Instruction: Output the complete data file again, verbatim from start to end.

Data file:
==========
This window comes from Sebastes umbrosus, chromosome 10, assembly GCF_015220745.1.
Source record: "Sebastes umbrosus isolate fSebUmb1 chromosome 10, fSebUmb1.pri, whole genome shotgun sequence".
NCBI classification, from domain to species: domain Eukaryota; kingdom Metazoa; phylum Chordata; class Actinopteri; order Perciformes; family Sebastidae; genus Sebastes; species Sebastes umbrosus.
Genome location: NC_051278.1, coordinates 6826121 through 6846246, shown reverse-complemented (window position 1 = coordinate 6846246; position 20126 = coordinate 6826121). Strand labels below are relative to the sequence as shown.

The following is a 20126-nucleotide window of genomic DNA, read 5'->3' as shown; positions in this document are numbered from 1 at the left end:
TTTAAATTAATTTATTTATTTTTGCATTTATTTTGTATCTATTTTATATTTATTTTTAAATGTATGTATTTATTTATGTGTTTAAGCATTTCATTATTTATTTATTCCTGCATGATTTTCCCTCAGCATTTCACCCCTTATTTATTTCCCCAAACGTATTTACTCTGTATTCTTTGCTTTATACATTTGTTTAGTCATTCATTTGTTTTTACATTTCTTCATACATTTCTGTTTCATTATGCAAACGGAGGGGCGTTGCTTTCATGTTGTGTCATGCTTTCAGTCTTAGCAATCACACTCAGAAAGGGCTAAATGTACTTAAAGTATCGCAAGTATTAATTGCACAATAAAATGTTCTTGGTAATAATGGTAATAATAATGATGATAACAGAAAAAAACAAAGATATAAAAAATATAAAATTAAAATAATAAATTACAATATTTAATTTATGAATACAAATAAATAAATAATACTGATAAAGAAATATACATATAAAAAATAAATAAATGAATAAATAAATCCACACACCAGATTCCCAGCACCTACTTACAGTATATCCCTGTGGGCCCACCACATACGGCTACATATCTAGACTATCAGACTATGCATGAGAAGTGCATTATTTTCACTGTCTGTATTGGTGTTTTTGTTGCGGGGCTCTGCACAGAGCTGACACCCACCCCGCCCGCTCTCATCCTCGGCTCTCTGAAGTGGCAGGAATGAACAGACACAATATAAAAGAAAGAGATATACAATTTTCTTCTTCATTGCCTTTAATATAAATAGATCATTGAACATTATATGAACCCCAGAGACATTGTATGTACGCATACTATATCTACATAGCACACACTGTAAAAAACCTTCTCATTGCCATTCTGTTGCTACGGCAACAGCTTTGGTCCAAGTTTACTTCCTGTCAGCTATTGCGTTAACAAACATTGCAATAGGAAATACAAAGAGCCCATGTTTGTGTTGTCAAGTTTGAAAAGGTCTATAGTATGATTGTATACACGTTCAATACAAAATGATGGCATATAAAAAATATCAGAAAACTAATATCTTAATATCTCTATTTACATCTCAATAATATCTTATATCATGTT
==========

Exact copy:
This window comes from Sebastes umbrosus, chromosome 10, assembly GCF_015220745.1.
Source record: "Sebastes umbrosus isolate fSebUmb1 chromosome 10, fSebUmb1.pri, whole genome shotgun sequence".
NCBI classification, from domain to species: domain Eukaryota; kingdom Metazoa; phylum Chordata; class Actinopteri; order Perciformes; family Sebastidae; genus Sebastes; species Sebastes umbrosus.
Genome location: NC_051278.1, coordinates 6826121 through 6846246, shown reverse-complemented (window position 1 = coordinate 6846246; position 20126 = coordinate 6826121). Strand labels below are relative to the sequence as shown.

The following is a 20126-nucleotide window of genomic DNA, read 5'->3' as shown; positions in this document are numbered from 1 at the left end:
TTTAAATTAATTTATTTATTTTTGCATTTATTTTGTATCTATTTTATATTTATTTTTAAATGTATGTATTTATTTATGTGTTTAAGCATTTCATTATTTATTTATTCCTGCATGATTTTCCCTCAGCATTTCACCCCTTATTTATTTCCCCAAACGTATTTACTCTGTATTCTTTGCTTTATACATTTGTTTAGTCATTCATTTGTTTTTACATTTCTTCATACATTTCTGTTTCATTATGCAAACGGAGGGGCGTTGCTTTCATGTTGTGTCATGCTTTCAGTCTTAGCAATCACACTCAGAAAGGGCTAAATGTACTTAAAGTATCGCAAGTATTAATTGCACAATAAAATGTTCTTGGTAATAATGGTAATAATAATGATGATAACAGAAAAAAACAAAGATATAAAAAATATAAAATTAAAATAATAAATTACAATATTTAATTTATGAATACAAATAAATAAATAATACTGATAAAGAAATATACATATAAAAAATAAATAAATGAATAAATAAATCCACACACCAGATTCCCAGCACCTACTTACAGTATATCCCTGTGGGCCCACCACATACGGCTACATATCTAGACTATCAGACTATGCATGAGAAGTGCATTATTTTCACTGTCTGTATTGGTGTTTTTGTTGCGGGGCTCTGCACAGAGCTGACACCCACCCCGCCCGCTCTCATCCTCGGCTCTCTGAAGTGGCAGGAATGAACAGACACAATATAAAAGAAAGAGATATACAATTTTCTTCTTCATTGCCTTTAATATAAATAGATCATTGAACATTATATGAACCCCAGAGACATTGTATGTACGCATACTATATCTACATAGCACACACTGTAAAAAACCTTCTCATTGCCATTCTGTTGCTACGGCAACAGCTTTGGTCCAAGTTTACTTCCTGTCAGCTATTGCGTTAACAAACATTGCAATAGGAAATACAAAGAGCCCATGTTTGTGTTGTCAAGTTTGAAAAGGTCTATAGTATGATTGTATACACGTTCAATACAAAATGATGGCATATAAAAAATATCAGAAAACTAATATCTTAATATCTCTATTTACATCTCAATAATATCTTATATCATGTT